Beyond reducing prison population, can Prop. 47 reduce crime?

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With the Trump administration pushing a tough-on-crime, law-and-order approach to criminal justice reform at the federal level, the work of reducing prison populations may fall to states – and California is ahead of the curve.

In California, among justice reform advocates, the conversation isn’t just around shifting away from mass incarceration. The question now: how to go beyond sentencing reform and do the work of making communities safer and the families within them stronger.

California’s Proposition 47, now in its third year of implementation, has reclassified a set of nonviolent felonies as misdemeanors (crimes like simple drug possession, petty theft, and shoplifting). The law is retroactive, so individuals can apply to have their sentences reduced or their records changed, and the savings from a reduced prison population are to be used for crime prevention measures, like mental health and drug treatment programs.

According to Hillary Blout, a staff attorney with the Oakland-based nonprofit Californians for Safety and Justice, more than 18,000 fewer people are incarcerated due to Prop. 47, and a quarter of a million Californians have applied to have their criminal records changed.
Prop. 47 has come to represent a monumental shift in a country with the highest incarceration rate in the world, where 1 in 12 adults are saddled with a felony conviction, Blout says. And there’s now more than $103 million in savings to be allocated to community-based crime prevention programs around the state.

It’s funding for which there is a dire need, according to Blout – more than 80 percent of California counties have no residential drug treatment programs, for example.

Alameda County Public Defender Brendan Woods says that California’s focus on prevention and treatment provides a deep contrast to the approach at the federal level. Attorney General Jeff Sessions recently instructed federal prosecutors to pursue the most serious charges they can in their cases, and doubled down on harsh sentencing measures like mandatory minimums.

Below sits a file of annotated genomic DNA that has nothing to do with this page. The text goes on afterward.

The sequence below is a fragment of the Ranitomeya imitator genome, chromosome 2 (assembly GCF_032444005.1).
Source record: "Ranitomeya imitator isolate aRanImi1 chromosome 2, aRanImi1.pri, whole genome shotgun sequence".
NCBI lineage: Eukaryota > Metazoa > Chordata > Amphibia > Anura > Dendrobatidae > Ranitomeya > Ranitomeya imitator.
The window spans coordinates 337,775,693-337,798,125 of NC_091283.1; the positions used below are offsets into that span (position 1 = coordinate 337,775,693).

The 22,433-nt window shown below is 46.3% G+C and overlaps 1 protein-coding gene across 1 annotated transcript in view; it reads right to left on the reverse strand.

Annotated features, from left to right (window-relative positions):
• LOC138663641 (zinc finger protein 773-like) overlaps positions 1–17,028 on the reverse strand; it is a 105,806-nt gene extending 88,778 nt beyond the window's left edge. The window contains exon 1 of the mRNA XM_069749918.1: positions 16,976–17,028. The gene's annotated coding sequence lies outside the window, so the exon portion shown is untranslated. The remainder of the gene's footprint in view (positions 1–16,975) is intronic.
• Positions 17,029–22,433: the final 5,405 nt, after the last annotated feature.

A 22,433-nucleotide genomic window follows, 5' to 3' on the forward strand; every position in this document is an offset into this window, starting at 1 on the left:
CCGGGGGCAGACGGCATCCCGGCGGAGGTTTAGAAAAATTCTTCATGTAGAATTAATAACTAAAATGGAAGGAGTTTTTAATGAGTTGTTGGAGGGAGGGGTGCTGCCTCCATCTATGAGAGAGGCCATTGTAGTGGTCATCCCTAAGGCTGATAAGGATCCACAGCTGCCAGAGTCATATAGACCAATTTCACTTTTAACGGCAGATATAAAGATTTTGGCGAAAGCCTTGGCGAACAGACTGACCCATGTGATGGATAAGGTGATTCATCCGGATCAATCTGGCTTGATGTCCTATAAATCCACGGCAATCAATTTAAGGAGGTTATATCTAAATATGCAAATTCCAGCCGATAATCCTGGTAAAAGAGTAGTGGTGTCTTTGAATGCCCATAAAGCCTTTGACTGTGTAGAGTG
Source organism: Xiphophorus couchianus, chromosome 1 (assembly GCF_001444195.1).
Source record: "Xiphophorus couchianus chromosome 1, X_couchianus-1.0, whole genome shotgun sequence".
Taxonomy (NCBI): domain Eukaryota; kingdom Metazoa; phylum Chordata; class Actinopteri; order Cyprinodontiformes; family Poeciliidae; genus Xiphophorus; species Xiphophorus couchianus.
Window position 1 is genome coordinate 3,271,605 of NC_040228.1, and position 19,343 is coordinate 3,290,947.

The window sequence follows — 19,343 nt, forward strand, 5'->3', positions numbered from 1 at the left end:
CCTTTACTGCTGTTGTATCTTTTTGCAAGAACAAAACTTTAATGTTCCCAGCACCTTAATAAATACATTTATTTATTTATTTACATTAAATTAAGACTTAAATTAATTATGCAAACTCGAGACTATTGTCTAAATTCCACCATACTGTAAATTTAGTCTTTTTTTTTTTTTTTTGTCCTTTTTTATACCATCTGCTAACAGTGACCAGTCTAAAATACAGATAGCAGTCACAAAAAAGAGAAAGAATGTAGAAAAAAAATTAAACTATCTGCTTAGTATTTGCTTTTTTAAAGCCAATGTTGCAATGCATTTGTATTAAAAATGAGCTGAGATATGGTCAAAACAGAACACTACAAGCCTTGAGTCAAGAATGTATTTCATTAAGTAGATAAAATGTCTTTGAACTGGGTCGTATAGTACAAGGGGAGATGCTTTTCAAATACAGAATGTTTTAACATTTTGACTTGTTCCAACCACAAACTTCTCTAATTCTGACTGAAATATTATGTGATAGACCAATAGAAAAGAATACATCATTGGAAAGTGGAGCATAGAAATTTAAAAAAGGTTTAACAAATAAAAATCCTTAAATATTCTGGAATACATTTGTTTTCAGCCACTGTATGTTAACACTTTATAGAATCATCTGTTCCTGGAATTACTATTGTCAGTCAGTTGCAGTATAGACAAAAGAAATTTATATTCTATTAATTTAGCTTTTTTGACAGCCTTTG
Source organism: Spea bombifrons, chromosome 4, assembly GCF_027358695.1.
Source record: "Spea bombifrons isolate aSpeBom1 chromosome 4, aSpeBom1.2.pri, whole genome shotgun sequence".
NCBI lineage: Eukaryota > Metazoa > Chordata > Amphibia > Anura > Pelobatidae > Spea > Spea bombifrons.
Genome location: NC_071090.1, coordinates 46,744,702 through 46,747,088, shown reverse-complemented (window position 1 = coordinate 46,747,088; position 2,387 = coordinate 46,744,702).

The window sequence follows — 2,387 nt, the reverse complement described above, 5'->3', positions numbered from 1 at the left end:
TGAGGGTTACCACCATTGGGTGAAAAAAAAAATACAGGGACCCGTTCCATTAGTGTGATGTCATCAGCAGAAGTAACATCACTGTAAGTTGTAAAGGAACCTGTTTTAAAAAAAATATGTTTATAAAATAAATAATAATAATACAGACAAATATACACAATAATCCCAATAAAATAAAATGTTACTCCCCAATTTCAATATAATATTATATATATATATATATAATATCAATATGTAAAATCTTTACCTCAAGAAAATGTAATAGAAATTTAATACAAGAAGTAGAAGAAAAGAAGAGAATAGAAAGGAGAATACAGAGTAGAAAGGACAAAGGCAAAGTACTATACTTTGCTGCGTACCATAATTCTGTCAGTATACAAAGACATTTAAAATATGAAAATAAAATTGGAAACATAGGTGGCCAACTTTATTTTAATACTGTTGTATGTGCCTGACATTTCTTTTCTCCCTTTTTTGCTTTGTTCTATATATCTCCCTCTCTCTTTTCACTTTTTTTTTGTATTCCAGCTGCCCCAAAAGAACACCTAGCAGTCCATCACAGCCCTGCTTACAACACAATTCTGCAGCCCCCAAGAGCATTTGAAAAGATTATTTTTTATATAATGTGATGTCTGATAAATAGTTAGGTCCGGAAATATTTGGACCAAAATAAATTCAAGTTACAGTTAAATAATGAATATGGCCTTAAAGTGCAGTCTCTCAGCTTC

Amika Sergejev is the director of prisoner re-entry at Young Women’s Freedom Center in San Francisco. Sergejev herself was paroled about two years ago after having served seven years in state prisons.

When she paroled, she needed a couch to sleep on and ended up in the Bay Area because of family. As a condition of her parole, she was required to go into a treatment program where she was the only woman in a group of men who were primarily there for help with anger management. “As a female that had been through all kinds of trauma in my early life, I was required to sit in a room full of men working through their issues,” she says, pointing to the broader need for more comprehensive re-entry services that are tailored to the needs of different populations.

While Sergejev now has a job working in re-entry, she says, “My case is a special case, and I’m blessed and lucky, but this is not what everyone’s re-entry looks like. Quite often we’re dealing with the systems that got us into prison in the first place – a lack of housing, continual struggles with poverty, drug addiction.”

These issues are ones that California has yet to more widely reckon with. Blout notes that there are almost 5,000 different restrictions that people with criminal convictions have to deal with: “They’re denied the very things that are needed for stability. They’re denied general assistance, they’re denied access to public housing, they’re denied access to jobs.”

These sorts of barriers impede public safety rather than improving it, Blout says, by increasing the odds that individuals will reoffend. The state’s overall recidivism rate hovers at around 65 percent.

The Alameda County Board of Supervisors and the Oakland City Council have declared that June is “Second Chances Month,” and has announced a series of events that will provide people with felony convictions with re-entry services like employment assistance, as well as legal assistance with reducing or expunging criminal records that fall under Prop. 47. One such event will be the Oakland Family Festival on June 24th at Sunnyside Park.

Of the $103 million in savings to be distributed, Alameda stands to receive some $6 million, which the county’s Health Care Services Agency will use for a new re-entry program focused on people with mental health and substance use disorders. (NAM)

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